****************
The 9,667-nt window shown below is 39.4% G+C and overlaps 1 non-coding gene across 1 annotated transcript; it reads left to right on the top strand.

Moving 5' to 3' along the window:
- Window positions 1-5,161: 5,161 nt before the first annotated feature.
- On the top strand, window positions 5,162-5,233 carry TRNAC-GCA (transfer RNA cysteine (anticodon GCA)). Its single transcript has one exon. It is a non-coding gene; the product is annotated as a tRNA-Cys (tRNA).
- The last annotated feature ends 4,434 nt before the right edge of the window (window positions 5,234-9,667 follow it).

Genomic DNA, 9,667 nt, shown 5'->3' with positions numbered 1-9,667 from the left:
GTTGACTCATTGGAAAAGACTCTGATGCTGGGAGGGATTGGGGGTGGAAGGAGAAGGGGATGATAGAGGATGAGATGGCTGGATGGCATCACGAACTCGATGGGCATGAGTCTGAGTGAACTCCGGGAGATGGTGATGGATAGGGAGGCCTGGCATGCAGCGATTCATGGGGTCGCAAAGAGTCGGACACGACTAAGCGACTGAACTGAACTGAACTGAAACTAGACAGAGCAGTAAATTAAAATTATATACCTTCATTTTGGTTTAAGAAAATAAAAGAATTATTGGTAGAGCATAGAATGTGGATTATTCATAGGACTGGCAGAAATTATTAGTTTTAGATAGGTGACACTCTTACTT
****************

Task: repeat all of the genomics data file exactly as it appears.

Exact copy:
The 9,667-nt window shown below is 39.4% G+C and overlaps 1 non-coding gene across 1 annotated transcript; it reads left to right on the top strand.

Moving 5' to 3' along the window:
- Window positions 1-5,161: 5,161 nt before the first annotated feature.
- On the top strand, window positions 5,162-5,233 carry TRNAC-GCA (transfer RNA cysteine (anticodon GCA)). Its single transcript has one exon. It is a non-coding gene; the product is annotated as a tRNA-Cys (tRNA).
- The last annotated feature ends 4,434 nt before the right edge of the window (window positions 5,234-9,667 follow it).

Genomic DNA, 9,667 nt, shown 5'->3' with positions numbered 1-9,667 from the left:
GTTGACTCATTGGAAAAGACTCTGATGCTGGGAGGGATTGGGGGTGGAAGGAGAAGGGGATGATAGAGGATGAGATGGCTGGATGGCATCACGAACTCGATGGGCATGAGTCTGAGTGAACTCCGGGAGATGGTGATGGATAGGGAGGCCTGGCATGCAGCGATTCATGGGGTCGCAAAGAGTCGGACACGACTAAGCGACTGAACTGAACTGAACTGAAACTAGACAGAGCAGTAAATTAAAATTATATACCTTCATTTTGGTTTAAGAAAATAAAAGAATTATTGGTAGAGCATAGAATGTGGATTATTCATAGGACTGGCAGAAATTATTAGTTTTAGATAGGTGACACTCTTACTT